Learning from my Personal Network

Photo courtesy of olecommunity.com

A Personal Learning Network (PLN) can help you learn through other people’s mistakes because, let’s face it, none of us can make all of them. A PLN consists of “experts” or “veterans” and “newbs” in a vocation, such as teaching. These people come together in an online community and share ideas and stories. They share what works and what doesn’t. They are able to ask questions and give advice. PLNs give teachers a community to share and question, to brainstorm ideas, and to use as springboards for success.

My journey through PLNs has mostly taken place on Pintrest. I can tell you that my boards are getting larger and larger because of all of the things I’ve been finding in my subject, English 7-12. I love so many of the ideas and I hope to use them in my classroom, you know when I have one!

PLNs help you make connections with professionals and build relationships because there is always someone there to answer you your questions, share their stories, and chat with you about your problem. They can help you collaborate and learn from professionals and “experts” and help you develop professionally. With PLNs, people are able to share new perspectives. This means that I can share what I think about YA Fiction with a thirty year vet (English Ed) and he/she will take my thoughts into account, not just flick them off.

While building my PLN, I searched for English Teachers and PLNs on Pintrest. I found more than enough to to give me plenty of ideas for my classroom; not just in reading material or assignments, but also classroom management and decor. There is also advise about how to teach easily distracted students. These are professional teachers with professional pages, for the most part. I think that I can use them as sources to informally develop my knowledge of teaching.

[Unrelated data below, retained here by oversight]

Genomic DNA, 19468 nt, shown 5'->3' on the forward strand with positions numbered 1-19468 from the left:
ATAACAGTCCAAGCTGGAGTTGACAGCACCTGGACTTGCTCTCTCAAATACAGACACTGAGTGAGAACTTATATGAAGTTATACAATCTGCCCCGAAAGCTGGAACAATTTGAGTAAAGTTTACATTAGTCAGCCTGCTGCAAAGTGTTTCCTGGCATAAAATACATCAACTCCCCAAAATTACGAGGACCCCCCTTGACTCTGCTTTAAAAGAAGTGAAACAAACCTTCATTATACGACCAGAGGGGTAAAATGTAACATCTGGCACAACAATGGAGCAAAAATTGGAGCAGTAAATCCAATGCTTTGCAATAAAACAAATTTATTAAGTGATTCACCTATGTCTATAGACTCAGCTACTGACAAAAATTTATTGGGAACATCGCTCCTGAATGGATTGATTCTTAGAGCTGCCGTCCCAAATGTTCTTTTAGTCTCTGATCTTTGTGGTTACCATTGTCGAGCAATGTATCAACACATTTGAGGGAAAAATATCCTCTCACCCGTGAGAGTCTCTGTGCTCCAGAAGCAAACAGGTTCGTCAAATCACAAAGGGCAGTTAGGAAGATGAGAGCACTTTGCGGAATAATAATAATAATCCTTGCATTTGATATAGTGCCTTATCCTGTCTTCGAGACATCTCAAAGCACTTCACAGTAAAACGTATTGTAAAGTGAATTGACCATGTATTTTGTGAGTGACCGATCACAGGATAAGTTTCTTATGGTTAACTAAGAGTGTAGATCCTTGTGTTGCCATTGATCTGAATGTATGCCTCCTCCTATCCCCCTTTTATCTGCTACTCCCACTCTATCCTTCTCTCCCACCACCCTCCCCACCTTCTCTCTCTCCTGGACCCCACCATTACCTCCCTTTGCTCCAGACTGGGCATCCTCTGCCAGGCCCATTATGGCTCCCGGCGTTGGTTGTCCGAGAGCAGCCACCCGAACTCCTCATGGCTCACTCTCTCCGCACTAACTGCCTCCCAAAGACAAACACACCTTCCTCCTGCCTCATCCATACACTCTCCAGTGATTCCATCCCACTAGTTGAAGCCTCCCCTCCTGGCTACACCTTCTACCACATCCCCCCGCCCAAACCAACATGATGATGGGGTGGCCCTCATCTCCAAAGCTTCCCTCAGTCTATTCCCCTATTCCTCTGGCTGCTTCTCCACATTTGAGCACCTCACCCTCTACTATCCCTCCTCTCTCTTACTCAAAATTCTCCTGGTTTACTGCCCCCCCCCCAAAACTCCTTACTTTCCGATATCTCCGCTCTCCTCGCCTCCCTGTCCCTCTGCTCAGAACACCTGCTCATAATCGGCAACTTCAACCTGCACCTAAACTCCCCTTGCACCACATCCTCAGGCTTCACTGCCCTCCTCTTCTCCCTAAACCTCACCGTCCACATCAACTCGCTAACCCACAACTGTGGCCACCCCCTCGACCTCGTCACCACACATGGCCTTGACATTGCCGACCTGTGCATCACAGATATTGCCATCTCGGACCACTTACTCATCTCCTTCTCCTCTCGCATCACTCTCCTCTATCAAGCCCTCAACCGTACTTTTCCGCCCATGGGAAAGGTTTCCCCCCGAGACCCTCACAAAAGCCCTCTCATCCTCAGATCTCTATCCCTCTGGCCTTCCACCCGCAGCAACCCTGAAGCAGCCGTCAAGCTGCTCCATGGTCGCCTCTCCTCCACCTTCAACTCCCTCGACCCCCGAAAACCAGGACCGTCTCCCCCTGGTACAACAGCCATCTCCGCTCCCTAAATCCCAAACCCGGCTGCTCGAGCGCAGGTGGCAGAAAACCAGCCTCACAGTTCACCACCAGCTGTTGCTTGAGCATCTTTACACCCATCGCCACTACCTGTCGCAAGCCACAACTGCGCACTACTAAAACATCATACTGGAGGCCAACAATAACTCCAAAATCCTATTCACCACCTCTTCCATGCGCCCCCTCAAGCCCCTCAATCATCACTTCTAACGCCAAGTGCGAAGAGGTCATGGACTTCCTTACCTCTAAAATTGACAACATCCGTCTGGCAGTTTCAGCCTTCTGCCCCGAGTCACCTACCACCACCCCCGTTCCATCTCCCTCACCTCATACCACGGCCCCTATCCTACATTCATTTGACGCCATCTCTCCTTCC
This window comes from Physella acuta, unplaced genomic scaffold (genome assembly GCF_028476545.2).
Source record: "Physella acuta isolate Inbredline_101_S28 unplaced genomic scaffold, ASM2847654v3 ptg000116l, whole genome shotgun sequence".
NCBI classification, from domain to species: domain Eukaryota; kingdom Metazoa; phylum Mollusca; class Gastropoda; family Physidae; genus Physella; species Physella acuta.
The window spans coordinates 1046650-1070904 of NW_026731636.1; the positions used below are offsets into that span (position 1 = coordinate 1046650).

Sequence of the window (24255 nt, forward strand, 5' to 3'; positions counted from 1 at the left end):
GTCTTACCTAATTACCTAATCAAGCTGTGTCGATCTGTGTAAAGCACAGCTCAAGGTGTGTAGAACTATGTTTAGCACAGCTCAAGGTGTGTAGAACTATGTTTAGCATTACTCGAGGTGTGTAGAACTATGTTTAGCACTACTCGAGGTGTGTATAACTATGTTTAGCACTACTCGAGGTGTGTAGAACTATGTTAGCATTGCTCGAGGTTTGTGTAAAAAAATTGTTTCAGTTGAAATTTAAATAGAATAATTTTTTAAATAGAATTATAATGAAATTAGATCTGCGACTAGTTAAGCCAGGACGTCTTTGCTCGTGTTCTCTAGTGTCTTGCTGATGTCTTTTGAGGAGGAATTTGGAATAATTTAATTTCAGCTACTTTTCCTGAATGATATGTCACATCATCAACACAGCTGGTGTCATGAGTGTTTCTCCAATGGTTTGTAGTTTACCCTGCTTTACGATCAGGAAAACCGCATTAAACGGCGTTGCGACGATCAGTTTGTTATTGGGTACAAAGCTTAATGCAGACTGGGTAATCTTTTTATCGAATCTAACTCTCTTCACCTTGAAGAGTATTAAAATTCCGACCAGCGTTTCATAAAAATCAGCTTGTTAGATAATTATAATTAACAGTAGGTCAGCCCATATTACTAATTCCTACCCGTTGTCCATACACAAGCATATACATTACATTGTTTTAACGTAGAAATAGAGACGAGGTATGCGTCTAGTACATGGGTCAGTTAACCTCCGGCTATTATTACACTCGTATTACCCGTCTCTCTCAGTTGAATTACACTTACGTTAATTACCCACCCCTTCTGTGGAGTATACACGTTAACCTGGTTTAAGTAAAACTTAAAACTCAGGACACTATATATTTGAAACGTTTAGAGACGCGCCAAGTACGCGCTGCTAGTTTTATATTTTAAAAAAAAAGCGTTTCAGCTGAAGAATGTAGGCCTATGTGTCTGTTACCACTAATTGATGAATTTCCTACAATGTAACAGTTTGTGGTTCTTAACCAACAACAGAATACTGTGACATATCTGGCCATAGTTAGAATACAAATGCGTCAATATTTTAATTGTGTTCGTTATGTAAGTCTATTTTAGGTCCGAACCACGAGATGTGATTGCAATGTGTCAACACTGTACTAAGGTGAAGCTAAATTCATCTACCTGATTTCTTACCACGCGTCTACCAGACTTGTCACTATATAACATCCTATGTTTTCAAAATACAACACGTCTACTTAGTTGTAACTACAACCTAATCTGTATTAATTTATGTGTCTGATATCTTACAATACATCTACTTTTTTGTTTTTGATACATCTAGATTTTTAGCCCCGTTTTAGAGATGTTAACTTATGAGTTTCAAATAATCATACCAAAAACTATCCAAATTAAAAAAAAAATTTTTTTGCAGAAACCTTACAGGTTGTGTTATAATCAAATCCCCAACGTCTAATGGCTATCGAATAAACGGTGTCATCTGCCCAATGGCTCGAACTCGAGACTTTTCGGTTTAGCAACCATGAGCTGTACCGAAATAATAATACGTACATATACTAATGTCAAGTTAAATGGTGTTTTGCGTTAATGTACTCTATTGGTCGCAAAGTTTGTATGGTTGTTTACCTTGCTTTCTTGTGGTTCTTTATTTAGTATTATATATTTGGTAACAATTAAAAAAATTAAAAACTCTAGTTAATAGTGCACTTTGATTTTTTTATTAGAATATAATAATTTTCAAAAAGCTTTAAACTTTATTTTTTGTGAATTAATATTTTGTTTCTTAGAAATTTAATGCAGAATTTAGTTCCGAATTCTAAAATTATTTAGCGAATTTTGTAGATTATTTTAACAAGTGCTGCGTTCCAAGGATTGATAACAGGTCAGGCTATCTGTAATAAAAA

I think for most new teachers, a PLN is a good thing to have. New teachers can use this source to help develop a creative and safe classroom. They can also use them to share their experiences and mistakes with other new teachers; situations that they will also encounter in their own classroom. They can share what works and what does not. They would be able to chat with “experts” and learn from their experiences.

Using PLNs is a great source for new teachers to learn how to run their classrooms and teach others new styles that work in theirs. No teacher, no matter how long they’ve been on the job, will say “no” to new, good ideas.


6 thoughts on “Learning from my Personal Network

  1. The thing I love most about this is the idea of exchanging, well, ideas. No one likes to speak to an empty hall, so being part of a network of people that share your passions can offer some valuable insight. Though, I’m sure that offers plenty of opportunities to butt heads with people, as well!


    1. I like your “empty hall” concept. You’re absolutely right. I also like the idea of a springboard for brainstorming. I also enjoy a good debate, and it’s always better to debate with someone who understands what you’re talking about.


  2. I began looking for my PLN contacts on Pinterest as well, and was surprised at how much I already had. I already started creating a PLN before I know what it was. I also got really distracted on some boards, because who doesn’t like a good “Hey Girl” teacher meme?


    1. Pintrest is the best! I love the teacher memes that I’ve been finding and I’ll admit I’m pinning them to keep them for the future. But. . . I digress. I’m finding so many wonderful ideas on Pintrest, and I am loving it!


  3. Yes I do love Pintress….although sometime I can’t seem to connect back to the website. It is exciting to have people start following my Twitter account. I love the idea of broadening PLN on all social media sites.


    1. What’s not to love about Pintrest?! There’s so much to find and try! I have so many followers on my teaching board that I feel like I need to share everyday, and I love the ideas I’m getting! It makes me excited to finish school and get out there and try them out!


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